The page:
James Jurin (1684-1750) occupied a central place in the medical and scientific circles of Augustan and Georgian England. His dispassionate yet forceful advocacy of smallpox inoculation using an innovative statistical approach brought him widespread recognition both in Britain and abroad. He was Secretary to the Royal Society for seven years and participated vigorously in the most important scientific debates of the period. Jurin's correspondence, recently made available to the public, provides rich material for the study of eighteenth-century natural philosophy and medicine, especially of the smallpox inoculation debates. This volume reproduces a broad and valuable selection of letters, as well as a list of Jurin's publications and a calendar of the complete correspondence. The introductory biographical essay describes how Jurin combined a career as a successful London physician with that of a natural philosopher.
A critical examination of key concepts and issues in corpus linguistics, with a particular focus on the expanding interdisciplinary nature of the field and the role that written and spoken corpora now play in these different disciplines. It also presents a series of corpus-based case studies illustrating central themes and best practices.
This volume deals with the inherent relation between literary genres and cultural memory. Indeed, generic repertoires may be regarded as bodies of shared knowledge (a sort of 'encyclopaedia' or 'museum' of stocked culture) and have played and still play an important role in absorbing and activating that memory. The contributors have focused on some specific memory-linked genres that prove especially relevant in remembering and transforming past experiences, i.e. the (post)modern historical novel and various forms of (post)modern autobiographical writing. They deal with such renowned authors as Carlos Fuentes, Vargas Llosa, Umberto Eco, Antonio Tabucchi, John Barth, Julian Barnes, Michel Butor, Nathalie Sarraute, Alain Robbe-Grillet, Claude Simon, Georges Perec and Marguerite Yourcenar. The volume, thus, constitutes an attractive and representative sample of (post)modern forms of rewriting and problematizing individual and collective pasts.
Don Quijote and Le Berger extravagant criticize fiction but come in the shape of novels. Far from breaking with their respective traditions, they engage with the chivalric and the pastoral in a creative manner. Genre and imitation are key notions for assessing the status of the novels within literary history and the œuvres of Cervantes and Sorel. With emphasis on the continuity of each writer’s approach, Le Berger extravagant is considered in the context of Sorel’s aim to educate readers and avoid romance stereotypes, while the Quijote is read as an individual take on the chivalric novel, rejecting the Spanish tradition in favor of the ironic Italian romanzo cavalleresco. Like Cervantes’ Galatea and Persiles, Don Quijote reflects a specific tradition which in turn serves to illuminate the famous book. This study offers interpretations of the two novels, but extends its scope toward the authors’ other works and additional contemporary sources including Avellaneda’s 1614 continuation of Don Quijote.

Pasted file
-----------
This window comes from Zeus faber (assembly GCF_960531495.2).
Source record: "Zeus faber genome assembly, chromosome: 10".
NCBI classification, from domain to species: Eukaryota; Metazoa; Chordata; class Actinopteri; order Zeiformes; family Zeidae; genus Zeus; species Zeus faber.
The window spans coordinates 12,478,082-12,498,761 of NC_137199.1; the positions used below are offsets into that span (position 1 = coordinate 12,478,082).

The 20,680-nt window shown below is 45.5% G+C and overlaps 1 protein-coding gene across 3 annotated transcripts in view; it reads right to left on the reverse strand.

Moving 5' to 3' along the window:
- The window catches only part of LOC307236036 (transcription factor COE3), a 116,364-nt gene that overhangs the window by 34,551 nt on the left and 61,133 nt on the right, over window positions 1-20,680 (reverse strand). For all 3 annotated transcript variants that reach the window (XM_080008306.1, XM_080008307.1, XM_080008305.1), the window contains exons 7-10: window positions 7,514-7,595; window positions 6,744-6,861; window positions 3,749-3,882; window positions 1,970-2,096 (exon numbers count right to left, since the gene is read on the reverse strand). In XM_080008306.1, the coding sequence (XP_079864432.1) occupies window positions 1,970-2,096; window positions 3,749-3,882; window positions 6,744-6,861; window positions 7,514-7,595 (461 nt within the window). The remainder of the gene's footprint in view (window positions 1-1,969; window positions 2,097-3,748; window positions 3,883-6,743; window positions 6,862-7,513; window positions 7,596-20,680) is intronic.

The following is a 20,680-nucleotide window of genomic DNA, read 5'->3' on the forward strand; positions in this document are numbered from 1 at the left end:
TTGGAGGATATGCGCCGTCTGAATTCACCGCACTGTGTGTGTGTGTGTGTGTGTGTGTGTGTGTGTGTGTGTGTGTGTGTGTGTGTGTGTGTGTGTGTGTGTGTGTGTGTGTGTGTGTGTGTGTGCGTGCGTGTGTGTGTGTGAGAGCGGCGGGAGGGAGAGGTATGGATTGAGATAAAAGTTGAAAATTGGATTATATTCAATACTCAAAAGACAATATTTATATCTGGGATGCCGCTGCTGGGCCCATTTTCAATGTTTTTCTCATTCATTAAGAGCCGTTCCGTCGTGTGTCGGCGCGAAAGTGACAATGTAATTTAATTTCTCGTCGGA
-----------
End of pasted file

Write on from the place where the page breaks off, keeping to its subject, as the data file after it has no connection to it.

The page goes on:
A great deal of stimulating and valuable discussion (as well as some indignation and hot air) has been stimulated by Edward Said, whose provocative study ofOrientalism: Western Conceptions of the Orient appeared twenty years ago. This present book will, we believe, be recognized as a worthy addition to the many attempts that have since been made to sift the intrinsic and ingrained attitudes of West to East. The fifteen articles in Oriental Prospects: Western Literature and the Lure of the East cover literature from the Renaissance through the eighteenth and nineteenth centuries to the modern period, some in pragmatic accounts of responses to and uses of experiences of the Orient and its cult...
From the contents: The world is vast (Bulgarian exile writers between two cultures) (Elka Agoston-Nikolova). - The charge against Andrej Sinjavskij (Martine Artz). - Some remarks on Valerij Brjusov's reputation as a 'poet without poetry' (Otto Boele). - Visions and hallucinations in Elena Guro's Bednyj rycar' (M.G. de Bruin). - Idalia's role in the semiotic space of Slowacki's Fantazy (A.G.F. van Holk). - Politika partii v oblasti literatury v SSSR (1934-1982) (Marina Konstantinova).